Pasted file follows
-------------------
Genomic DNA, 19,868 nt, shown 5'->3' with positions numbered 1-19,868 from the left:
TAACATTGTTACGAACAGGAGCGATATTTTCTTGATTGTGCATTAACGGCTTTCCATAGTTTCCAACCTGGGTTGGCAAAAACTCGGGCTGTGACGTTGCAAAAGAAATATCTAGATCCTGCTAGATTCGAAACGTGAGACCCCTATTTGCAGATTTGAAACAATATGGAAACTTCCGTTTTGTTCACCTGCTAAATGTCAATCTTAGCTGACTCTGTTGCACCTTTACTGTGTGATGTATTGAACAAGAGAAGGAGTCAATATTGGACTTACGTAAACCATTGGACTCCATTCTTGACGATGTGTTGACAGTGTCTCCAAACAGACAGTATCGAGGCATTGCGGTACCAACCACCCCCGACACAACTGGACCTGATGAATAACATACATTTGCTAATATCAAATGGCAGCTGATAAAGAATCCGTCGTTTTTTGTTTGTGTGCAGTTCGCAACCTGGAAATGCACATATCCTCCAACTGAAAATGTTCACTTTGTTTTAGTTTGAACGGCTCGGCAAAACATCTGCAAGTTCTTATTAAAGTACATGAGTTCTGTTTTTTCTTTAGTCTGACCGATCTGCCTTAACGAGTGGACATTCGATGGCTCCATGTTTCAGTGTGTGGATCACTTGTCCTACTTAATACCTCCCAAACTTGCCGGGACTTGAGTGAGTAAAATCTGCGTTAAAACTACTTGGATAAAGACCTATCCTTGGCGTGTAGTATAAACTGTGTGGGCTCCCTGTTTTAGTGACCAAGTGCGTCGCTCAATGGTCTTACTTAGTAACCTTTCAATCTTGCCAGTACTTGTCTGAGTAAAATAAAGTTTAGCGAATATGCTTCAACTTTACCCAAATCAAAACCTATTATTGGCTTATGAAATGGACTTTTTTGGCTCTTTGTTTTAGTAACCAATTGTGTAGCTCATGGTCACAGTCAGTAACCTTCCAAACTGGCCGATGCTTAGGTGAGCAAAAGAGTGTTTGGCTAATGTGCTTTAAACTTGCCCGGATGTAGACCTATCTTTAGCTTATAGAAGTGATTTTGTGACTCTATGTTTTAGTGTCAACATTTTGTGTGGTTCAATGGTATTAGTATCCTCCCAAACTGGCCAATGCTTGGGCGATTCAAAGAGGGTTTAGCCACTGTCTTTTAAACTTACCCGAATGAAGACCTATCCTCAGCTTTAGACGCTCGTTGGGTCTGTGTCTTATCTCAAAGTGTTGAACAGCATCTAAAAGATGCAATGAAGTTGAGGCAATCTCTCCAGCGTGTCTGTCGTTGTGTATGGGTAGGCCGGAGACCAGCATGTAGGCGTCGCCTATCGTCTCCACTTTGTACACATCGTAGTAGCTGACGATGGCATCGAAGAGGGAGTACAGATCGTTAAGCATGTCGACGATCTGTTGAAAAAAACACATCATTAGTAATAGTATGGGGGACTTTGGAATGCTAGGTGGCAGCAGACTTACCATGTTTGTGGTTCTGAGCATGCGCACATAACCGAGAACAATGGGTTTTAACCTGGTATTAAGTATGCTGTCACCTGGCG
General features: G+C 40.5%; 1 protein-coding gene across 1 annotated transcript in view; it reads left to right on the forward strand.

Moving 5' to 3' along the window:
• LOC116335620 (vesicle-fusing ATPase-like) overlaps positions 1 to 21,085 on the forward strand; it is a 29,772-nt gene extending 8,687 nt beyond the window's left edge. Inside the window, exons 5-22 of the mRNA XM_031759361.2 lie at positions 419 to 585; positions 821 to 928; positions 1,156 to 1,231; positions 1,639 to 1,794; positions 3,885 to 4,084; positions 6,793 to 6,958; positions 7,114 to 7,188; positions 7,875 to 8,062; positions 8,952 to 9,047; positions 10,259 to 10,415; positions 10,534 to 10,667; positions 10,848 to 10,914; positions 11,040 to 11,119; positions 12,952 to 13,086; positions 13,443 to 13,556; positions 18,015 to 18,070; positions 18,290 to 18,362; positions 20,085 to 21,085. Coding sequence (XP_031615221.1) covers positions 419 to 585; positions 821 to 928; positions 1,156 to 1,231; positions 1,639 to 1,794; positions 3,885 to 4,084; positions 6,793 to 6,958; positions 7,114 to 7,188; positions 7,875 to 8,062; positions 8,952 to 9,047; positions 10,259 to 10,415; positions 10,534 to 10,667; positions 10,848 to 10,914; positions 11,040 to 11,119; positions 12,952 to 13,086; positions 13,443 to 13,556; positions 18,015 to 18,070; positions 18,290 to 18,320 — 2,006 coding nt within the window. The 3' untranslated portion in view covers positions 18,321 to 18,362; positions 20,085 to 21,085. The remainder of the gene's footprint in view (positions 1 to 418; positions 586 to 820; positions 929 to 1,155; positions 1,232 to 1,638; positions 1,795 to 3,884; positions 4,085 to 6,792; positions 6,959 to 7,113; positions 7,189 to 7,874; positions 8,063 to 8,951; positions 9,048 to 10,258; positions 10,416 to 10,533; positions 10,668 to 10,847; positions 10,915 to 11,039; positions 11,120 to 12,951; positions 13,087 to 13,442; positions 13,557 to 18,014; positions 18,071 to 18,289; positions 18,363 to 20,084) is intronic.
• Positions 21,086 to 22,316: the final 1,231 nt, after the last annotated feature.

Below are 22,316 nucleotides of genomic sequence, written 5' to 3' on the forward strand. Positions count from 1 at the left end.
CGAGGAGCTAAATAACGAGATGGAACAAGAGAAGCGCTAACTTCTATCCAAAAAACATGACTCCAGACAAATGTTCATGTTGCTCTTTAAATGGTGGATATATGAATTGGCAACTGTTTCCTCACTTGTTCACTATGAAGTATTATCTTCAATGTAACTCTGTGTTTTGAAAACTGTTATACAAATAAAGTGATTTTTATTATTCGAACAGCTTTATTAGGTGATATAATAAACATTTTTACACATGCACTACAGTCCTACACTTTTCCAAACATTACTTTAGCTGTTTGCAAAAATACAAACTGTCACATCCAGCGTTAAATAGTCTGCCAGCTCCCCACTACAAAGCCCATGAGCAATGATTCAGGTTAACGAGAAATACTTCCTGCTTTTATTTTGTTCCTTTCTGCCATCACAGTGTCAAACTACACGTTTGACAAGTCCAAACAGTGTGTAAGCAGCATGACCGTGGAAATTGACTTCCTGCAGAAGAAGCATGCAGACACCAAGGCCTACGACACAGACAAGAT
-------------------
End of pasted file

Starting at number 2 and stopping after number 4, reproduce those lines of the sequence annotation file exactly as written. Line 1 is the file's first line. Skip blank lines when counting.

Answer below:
TAACATTGTTACGAACAGGAGCGATATTTTCTTGATTGTGCATTAACGGCTTTCCATAGTTTCCAACCTGGGTTGGCAAAAACTCGGGCTGTGACGTTGCAAAAGAAATATCTAGATCCTGCTAGATTCGAAACGTGAGACCCCTATTTGCAGATTTGAAACAATATGGAAACTTCCGTTTTGTTCACCTGCTAAATGTCAATCTTAGCTGACTCTGTTGCACCTTTACTGTGTGATGTATTGAACAAGAGAAGGAGTCAATATTGGACTTACGTAAACCATTGGACTCCATTCTTGACGATGTGTTGACAGTGTCTCCAAACAGACAGTATCGAGGCATTGCGGTACCAACCACCCCCGACACAACTGGACCTGATGAATAACATACATTTGCTAATATCAAATGGCAGCTGATAAAGAATCCGTCGTTTTTTGTTTGTGTGCAGTTCGCAACCTGGAAATGCACATATCCTCCAACTGAAAATGTTCACTTTGTTTTAGTTTGAACGGCTCGGCAAAACATCTGCAAGTTCTTATTAAAGTACATGAGTTCTGTTTTTTCTTTAGTCTGACCGATCTGCCTTAACGAGTGGACATTCGATGGCTCCATGTTTCAGTGTGTGGATCACTTGTCCTACTTAATACCTCCCAAACTTGCCGGGACTTGAGTGAGTAAAATCTGCGTTAAAACTACTTGGATAAAGACCTATCCTTGGCGTGTAGTATAAACTGTGTGGGCTCCCTGTTTTAGTGACCAAGTGCGTCGCTCAATGGTCTTACTTAGTAACCTTTCAATCTTGCCAGTACTTGTCTGAGTAAAATAAAGTTTAGCGAATATGCTTCAACTTTACCCAAATCAAAACCTATTATTGGCTTATGAAATGGACTTTTTTGGCTCTTTGTTTTAGTAACCAATTGTGTAGCTCATGGTCACAGTCAGTAACCTTCCAAACTGGCCGATGCTTAGGTGAGCAAAAGAGTGTTTGGCTAATGTGCTTTAAACTTGCCCGGATGTAGACCTATCTTTAGCTTATAGAAGTGATTTTGTGACTCTATGTTTTAGTGTCAACATTTTGTGTGGTTCAATGGTATTAGTATCCTCCCAAACTGGCCAATGCTTGGGCGATTCAAAGAGGGTTTAGCCACTGTCTTTTAAACTTACCCGAATGAAGACCTATCCTCAGCTTTAGACGCTCGTTGGGTCTGTGTCTTATCTCAAAGTGTTGAACAGCATCTAAAAGATGCAATGAAGTTGAGGCAATCTCTCCAGCGTGTCTGTCGTTGTGTATGGGTAGGCCGGAGACCAGCATGTAGGCGTCGCCTATCGTCTCCACTTTGTACACATCGTAGTAGCTGACGATGGCATCGAAGAGGGAGTACAGATCGTTAAGCATGTCGACGATCTGTTGAAAAAAACACATCATTAGTAATAGTATGGGGGACTTTGGAATGCTAGGTGGCAGCAGACTTACCATGTTTGTGGTTCTGAGCATGCGCACATAACCGAGAACAATGGGTTTTAACCTGGTATTAAGTATGCTGTCACCTGGCG
General features: G+C 40.5%; 1 protein-coding gene across 1 annotated transcript in view; it reads left to right on the forward strand.

Moving 5' to 3' along the window: